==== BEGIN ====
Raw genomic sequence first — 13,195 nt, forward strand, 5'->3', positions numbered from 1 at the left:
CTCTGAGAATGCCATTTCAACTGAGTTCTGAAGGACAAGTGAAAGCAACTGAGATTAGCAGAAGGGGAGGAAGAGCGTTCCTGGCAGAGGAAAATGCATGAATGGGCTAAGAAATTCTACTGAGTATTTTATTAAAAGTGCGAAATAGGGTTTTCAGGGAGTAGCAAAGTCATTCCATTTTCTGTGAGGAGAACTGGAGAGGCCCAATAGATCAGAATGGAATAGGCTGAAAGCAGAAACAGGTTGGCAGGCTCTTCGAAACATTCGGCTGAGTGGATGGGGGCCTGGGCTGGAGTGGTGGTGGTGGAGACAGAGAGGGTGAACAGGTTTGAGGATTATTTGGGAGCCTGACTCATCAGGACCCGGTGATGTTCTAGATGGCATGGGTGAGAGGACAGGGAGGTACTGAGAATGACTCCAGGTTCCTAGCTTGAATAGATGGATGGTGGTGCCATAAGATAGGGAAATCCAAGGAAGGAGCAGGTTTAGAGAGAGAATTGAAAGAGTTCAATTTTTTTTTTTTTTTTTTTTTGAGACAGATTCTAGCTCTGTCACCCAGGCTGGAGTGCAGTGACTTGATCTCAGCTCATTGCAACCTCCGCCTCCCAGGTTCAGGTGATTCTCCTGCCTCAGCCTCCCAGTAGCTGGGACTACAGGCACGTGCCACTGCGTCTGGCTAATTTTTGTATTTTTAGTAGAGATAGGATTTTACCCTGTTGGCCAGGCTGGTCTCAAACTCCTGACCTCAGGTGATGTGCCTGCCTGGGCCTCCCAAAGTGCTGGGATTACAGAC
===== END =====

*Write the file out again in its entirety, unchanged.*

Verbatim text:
Raw genomic sequence first — 13,195 nt, forward strand, 5'->3', positions numbered from 1 at the left:
CTCTGAGAATGCCATTTCAACTGAGTTCTGAAGGACAAGTGAAAGCAACTGAGATTAGCAGAAGGGGAGGAAGAGCGTTCCTGGCAGAGGAAAATGCATGAATGGGCTAAGAAATTCTACTGAGTATTTTATTAAAAGTGCGAAATAGGGTTTTCAGGGAGTAGCAAAGTCATTCCATTTTCTGTGAGGAGAACTGGAGAGGCCCAATAGATCAGAATGGAATAGGCTGAAAGCAGAAACAGGTTGGCAGGCTCTTCGAAACATTCGGCTGAGTGGATGGGGGCCTGGGCTGGAGTGGTGGTGGTGGAGACAGAGAGGGTGAACAGGTTTGAGGATTATTTGGGAGCCTGACTCATCAGGACCCGGTGATGTTCTAGATGGCATGGGTGAGAGGACAGGGAGGTACTGAGAATGACTCCAGGTTCCTAGCTTGAATAGATGGATGGTGGTGCCATAAGATAGGGAAATCCAAGGAAGGAGCAGGTTTAGAGAGAGAATTGAAAGAGTTCAATTTTTTTTTTTTTTTTTTTTTGAGACAGATTCTAGCTCTGTCACCCAGGCTGGAGTGCAGTGACTTGATCTCAGCTCATTGCAACCTCCGCCTCCCAGGTTCAGGTGATTCTCCTGCCTCAGCCTCCCAGTAGCTGGGACTACAGGCACGTGCCACTGCGTCTGGCTAATTTTTGTATTTTTAGTAGAGATAGGATTTTACCCTGTTGGCCAGGCTGGTCTCAAACTCCTGACCTCAGGTGATGTGCCTGCCTGGGCCTCCCAAAGTGCTGGGATTACAGAC